It’s late at night + I can’t sleep, thinking about everything under the sun. No, not really, just about myself, my life, my future, you. Bombay is difficult. Manic, crowded, hustling. Indians at their worst. As soon as you step out on the street in Colaba, it’s, “Yes, madam?” “Change money, hashish, heroin?” “You want room, I know cheap hotel.” I didn’t know it would be so hard to adjust. And the guilt when I see the beggars + the worries about money, the constant sense that I’m being cheated + everything seems more expensive than before. And the smells + sounds bring back memories of the last time when I was so lonely + doubtful. They strike fear in me + I have to keep reminding myself why I’ve chosen to do this.
All I’ve done is walk the street + run errands — bought a shirt, a Hindi book, envelopes, kohl for my eyes; checked out the train to Igatpuri. Sat on a bench near a huge well — “Bhikka Behram Well” — and watched people come up to it, drink water + pray. The old caretaker came over + told me it was a sacred Parsee place. He told me I must go to the zoo, the aquarium + the Hanging Gardens. But I looked in someone’s guidebook + decided to try Krishnagiri National Park, where there are some ancient Buddhist caves. Anything to get out of Bombay. That’s my plan for tomorrow.
I’m lonely, but now that I’ve moved into the Salvation Army hostel, a little less so.
My farts smell different here.
This morning there were sparrows in the bathroom.
Later: I’m on the train to Borevili (a town one-and-a half kilometers from Krishnagiri). Beautiful dark girls walk through the ladies’ coach selling hair clips + little stick-ons, I guess for the forehead. These Brahman women have gotten lazy + use little fuzzy things instead of colored powder.
Sometimes I wish you were here with me, sharing the sights; I’d be less lonely, braver. But then I think it wouldn’t be all that different — I’d be self-conscious in front of you, focused on your judgment instead of my own; you’d be averted when I’m depressed + I’d be resentful of you instead of myself.
I’m trying to remember that I’m making two big adjustments at once — to being in India + to being alone. It helps a lot to know you love me + that I’ll see you in a few months. This is making me cry + it feels good.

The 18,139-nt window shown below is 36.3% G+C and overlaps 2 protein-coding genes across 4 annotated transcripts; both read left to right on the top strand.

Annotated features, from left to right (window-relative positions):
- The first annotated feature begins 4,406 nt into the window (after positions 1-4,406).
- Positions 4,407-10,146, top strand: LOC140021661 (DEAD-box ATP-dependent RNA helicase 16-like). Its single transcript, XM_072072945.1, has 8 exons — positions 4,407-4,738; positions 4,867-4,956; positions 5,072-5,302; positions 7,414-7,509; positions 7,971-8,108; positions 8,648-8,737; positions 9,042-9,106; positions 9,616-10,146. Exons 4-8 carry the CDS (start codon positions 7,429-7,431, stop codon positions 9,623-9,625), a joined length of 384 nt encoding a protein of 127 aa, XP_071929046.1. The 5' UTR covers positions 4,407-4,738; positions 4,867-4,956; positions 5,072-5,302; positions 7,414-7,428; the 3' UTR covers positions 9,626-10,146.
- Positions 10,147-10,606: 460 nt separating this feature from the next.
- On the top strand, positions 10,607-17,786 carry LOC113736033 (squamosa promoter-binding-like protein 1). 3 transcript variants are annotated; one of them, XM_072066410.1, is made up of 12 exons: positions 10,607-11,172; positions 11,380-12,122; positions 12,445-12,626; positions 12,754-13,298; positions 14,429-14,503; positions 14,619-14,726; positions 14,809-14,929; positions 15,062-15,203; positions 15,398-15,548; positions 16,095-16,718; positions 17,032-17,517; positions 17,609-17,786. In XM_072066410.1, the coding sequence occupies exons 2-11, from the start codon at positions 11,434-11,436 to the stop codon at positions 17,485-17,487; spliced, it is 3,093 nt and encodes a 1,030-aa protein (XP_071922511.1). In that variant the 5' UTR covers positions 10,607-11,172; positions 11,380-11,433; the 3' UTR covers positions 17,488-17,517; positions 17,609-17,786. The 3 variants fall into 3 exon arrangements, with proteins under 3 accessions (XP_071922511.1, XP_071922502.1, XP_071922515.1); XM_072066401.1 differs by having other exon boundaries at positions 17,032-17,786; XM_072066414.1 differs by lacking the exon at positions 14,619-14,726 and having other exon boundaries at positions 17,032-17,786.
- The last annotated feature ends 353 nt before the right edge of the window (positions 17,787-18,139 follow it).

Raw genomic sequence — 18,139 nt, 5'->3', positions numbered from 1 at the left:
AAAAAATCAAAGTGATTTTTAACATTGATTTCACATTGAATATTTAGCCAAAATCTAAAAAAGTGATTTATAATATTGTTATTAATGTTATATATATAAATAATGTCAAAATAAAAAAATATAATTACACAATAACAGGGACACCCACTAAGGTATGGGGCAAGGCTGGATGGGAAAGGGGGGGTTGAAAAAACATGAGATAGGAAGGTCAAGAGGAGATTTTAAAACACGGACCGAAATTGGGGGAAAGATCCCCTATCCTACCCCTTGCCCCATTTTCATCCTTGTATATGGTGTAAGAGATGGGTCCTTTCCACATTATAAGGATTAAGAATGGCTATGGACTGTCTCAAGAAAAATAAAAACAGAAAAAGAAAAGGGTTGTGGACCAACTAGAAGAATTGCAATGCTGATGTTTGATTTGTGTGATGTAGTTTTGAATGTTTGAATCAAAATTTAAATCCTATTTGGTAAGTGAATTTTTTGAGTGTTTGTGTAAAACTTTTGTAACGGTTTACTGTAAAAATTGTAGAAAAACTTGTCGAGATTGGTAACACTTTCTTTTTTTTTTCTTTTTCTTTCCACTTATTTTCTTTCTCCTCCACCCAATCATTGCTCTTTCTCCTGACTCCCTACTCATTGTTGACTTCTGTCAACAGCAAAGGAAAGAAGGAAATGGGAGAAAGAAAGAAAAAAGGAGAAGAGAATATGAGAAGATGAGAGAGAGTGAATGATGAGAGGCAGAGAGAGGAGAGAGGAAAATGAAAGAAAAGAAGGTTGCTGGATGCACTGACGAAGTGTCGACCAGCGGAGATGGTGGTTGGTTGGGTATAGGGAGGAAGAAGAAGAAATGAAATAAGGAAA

In Borevili: I suppose it was too much to expect a park this close to the city to be nice. Schoolchildren in checkered uniforms on picnic, unsavory characters trying to lure me into the bushes, dust + trash. Hotel Ellora in town is one hundred rupees per night. Oh well, back to Bombay. At least the town was nice, stores in shacks, bullock carts, etc. And it’s refreshing to be the only white person in town, although it makes me feel I’m in the wrong place.
Boy on roof of railway platform, trying to fly a kite.
I love you very much.
Thanks, that was just the letter I needed (not that I realized it).
Yes, I love you, and I’m certainly willing to suffer a good deal more for it.
(Incidentally, don’t tell me about any alliances unless they directly affect our relations — I mean directly. I’ve been much happier not knowing about your attractions.)
I write from my new home, two hundred feet from the Cathedral of Notre Dame (I see it out my window) — the second floor of a bookstore, Shakespeare & Company. It seems like my place, with books instead of walls — though it’s obvious the owner, George, is an emotional fascist.
Write Poste Restante, Barcelona — I expect to quit this joint fairly soon (unless some easy money appears). At the risk of repetition, I love you.
I’ve joined a writer’s group — quite a writer’s group, too. There’s this fellow, Michael — you know the type — with a bad complexion, preppie, who says “epistemological” when he means “epistolary”; Emily, a lady poet of fifty who writes about the Seine; and Annie, who defended literally every poem read.
It ended with this twenty-year-old Irish kid reading for about an hour; he kept trying to stop but we wouldn’t let him. He’s not a good poet, but once or twice he’d break through, for three lines, to the Other World. Why is it I like everyone from Ireland?
But it’s exciting; I talked virtually the whole day, and while none of them are any good, they really are starving poets in Paris, at the very bookstore that first published James Joyce. It’s so pleasant to say things like, “Chekhov’s so good I can’t read him!” and have twenty-three-year-old Australian girls open their eyes wider in surprise — particularly after seventeen days of trying to figure out how to ask, “When does the postman come?” in French.
Ever since that elf-pretty Australian told me there are bedbugs here, I’ve been scratching. Face it, I’m a hypochondriac. Also I may have bedbugs.